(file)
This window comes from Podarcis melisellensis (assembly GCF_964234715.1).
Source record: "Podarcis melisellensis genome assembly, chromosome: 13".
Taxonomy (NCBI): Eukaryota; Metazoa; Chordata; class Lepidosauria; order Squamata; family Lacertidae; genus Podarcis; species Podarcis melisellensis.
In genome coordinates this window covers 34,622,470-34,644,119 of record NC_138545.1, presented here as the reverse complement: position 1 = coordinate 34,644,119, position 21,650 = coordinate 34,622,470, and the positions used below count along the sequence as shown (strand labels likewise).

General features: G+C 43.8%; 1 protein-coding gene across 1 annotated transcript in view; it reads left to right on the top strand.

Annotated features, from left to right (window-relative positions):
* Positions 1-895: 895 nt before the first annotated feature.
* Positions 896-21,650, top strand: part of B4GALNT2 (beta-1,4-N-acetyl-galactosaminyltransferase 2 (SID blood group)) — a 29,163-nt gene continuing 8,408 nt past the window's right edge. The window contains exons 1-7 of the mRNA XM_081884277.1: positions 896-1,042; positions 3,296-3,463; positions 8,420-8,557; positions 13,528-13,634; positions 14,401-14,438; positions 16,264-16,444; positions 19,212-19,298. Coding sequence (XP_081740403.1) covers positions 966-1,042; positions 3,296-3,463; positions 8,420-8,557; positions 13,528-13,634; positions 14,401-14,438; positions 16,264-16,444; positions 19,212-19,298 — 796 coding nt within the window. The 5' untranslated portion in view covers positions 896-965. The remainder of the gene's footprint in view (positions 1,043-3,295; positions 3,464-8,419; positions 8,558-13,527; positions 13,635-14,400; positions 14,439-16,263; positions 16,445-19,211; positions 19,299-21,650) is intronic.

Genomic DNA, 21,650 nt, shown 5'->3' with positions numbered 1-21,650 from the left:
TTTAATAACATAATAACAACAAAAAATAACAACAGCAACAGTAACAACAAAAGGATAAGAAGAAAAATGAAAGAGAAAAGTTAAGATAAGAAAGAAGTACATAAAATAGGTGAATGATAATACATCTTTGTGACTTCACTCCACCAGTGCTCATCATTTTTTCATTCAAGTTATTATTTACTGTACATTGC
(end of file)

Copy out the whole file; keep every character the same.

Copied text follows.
This window comes from Podarcis melisellensis (assembly GCF_964234715.1).
Source record: "Podarcis melisellensis genome assembly, chromosome: 13".
Taxonomy (NCBI): Eukaryota; Metazoa; Chordata; class Lepidosauria; order Squamata; family Lacertidae; genus Podarcis; species Podarcis melisellensis.
In genome coordinates this window covers 34,622,470-34,644,119 of record NC_138545.1, presented here as the reverse complement: position 1 = coordinate 34,644,119, position 21,650 = coordinate 34,622,470, and the positions used below count along the sequence as shown (strand labels likewise).

General features: G+C 43.8%; 1 protein-coding gene across 1 annotated transcript in view; it reads left to right on the top strand.

Annotated features, from left to right (window-relative positions):
* Positions 1-895: 895 nt before the first annotated feature.
* Positions 896-21,650, top strand: part of B4GALNT2 (beta-1,4-N-acetyl-galactosaminyltransferase 2 (SID blood group)) — a 29,163-nt gene continuing 8,408 nt past the window's right edge. The window contains exons 1-7 of the mRNA XM_081884277.1: positions 896-1,042; positions 3,296-3,463; positions 8,420-8,557; positions 13,528-13,634; positions 14,401-14,438; positions 16,264-16,444; positions 19,212-19,298. Coding sequence (XP_081740403.1) covers positions 966-1,042; positions 3,296-3,463; positions 8,420-8,557; positions 13,528-13,634; positions 14,401-14,438; positions 16,264-16,444; positions 19,212-19,298 — 796 coding nt within the window. The 5' untranslated portion in view covers positions 896-965. The remainder of the gene's footprint in view (positions 1,043-3,295; positions 3,464-8,419; positions 8,558-13,527; positions 13,635-14,400; positions 14,439-16,263; positions 16,445-19,211; positions 19,299-21,650) is intronic.

Genomic DNA, 21,650 nt, shown 5'->3' with positions numbered 1-21,650 from the left:
TTTAATAACATAATAACAACAAAAAATAACAACAGCAACAGTAACAACAAAAGGATAAGAAGAAAAATGAAAGAGAAAAGTTAAGATAAGAAAGAAGTACATAAAATAGGTGAATGATAATACATCTTTGTGACTTCACTCCACCAGTGCTCATCATTTTTTCATTCAAGTTATTATTTACTGTACATTGC